A POSSIBILITY OF RECONCILIATION
Salvation and the "Heathen"
Most students of early New England remember the Robert Breck affair as a bizarre episode in which western Massachusetts ministers in 1735 arranged to have a young preacher from Harvard arrested and carried off to jail on charges of heresy. Students of Edwards also know that the Northampton theologian agreed that Breck was preaching dangerous heresy and publicly defended the ministers' actions. What most historians have overlooked, however, is that one of the three Breck doctrines deemed to be heretical concerned the eschatological. destiny of the "heathen," and that it was this doctrine that seemed to bother Edwards the most.1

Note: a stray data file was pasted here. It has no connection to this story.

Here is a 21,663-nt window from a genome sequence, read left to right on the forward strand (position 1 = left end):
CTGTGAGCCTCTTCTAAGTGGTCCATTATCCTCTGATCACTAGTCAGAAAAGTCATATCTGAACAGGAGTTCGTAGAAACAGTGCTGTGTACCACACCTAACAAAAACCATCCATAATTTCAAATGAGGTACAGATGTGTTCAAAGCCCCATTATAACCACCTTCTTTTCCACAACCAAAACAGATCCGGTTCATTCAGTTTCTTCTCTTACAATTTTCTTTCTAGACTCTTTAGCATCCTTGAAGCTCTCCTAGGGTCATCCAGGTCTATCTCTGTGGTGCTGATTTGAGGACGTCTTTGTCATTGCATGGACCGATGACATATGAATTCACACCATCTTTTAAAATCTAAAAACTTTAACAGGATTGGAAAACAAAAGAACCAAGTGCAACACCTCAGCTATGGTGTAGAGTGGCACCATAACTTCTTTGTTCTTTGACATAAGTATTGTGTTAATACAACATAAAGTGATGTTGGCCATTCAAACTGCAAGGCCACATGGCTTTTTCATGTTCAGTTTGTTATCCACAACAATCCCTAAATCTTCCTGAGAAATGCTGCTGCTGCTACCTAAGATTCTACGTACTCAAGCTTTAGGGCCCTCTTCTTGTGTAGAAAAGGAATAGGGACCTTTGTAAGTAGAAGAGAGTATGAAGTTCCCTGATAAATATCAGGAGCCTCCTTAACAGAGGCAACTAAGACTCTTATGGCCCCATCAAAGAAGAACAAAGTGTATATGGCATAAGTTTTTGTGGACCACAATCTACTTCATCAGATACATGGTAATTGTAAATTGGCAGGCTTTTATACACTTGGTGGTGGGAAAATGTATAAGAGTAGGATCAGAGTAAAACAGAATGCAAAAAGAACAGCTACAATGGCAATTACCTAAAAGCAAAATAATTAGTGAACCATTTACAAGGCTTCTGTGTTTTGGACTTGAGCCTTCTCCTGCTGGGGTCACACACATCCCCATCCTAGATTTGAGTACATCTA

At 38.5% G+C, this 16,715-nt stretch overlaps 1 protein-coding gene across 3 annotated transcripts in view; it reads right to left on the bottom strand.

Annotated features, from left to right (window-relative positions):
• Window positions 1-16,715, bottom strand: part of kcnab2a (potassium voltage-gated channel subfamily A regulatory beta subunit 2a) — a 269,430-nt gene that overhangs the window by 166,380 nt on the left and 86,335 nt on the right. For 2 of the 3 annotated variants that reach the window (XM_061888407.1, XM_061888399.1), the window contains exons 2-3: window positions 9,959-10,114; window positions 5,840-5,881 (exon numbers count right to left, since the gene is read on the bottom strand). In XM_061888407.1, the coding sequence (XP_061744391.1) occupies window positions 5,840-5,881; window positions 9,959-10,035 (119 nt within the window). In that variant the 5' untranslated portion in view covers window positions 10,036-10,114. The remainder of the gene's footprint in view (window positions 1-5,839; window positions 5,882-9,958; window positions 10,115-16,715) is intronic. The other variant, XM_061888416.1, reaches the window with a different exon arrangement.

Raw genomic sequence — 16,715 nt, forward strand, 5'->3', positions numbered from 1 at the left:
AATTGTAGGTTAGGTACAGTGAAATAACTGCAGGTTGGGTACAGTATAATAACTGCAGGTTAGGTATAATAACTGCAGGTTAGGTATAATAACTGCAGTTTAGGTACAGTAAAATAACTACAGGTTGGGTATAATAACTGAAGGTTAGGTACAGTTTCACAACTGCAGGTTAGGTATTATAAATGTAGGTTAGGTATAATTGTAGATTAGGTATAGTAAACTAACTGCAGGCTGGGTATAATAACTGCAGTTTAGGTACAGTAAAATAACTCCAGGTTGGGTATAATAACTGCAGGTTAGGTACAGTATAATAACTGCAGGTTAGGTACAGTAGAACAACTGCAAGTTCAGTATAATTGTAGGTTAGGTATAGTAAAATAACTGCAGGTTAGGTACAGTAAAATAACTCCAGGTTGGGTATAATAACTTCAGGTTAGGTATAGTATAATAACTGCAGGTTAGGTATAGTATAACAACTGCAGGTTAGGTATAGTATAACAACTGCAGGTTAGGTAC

According to his accusers, Robert Breck ( 1713-84) had told his Windham County ( Connecticut) auditors that some portions of the Scriptures were not inspired, that predestination gave "no Encouragement to Duty," and that "the heathen doing what they could would entitle 'em to salvation." It was this last accusation to which Edwards devoted the majority of his attention in his published account of the heresies.2
Edwards was probably not surprised to learn that Breck was a disciple of Thomas Chubb,3 the most accessible guide to deism in the 1730s. For as we saw in Chap-____________________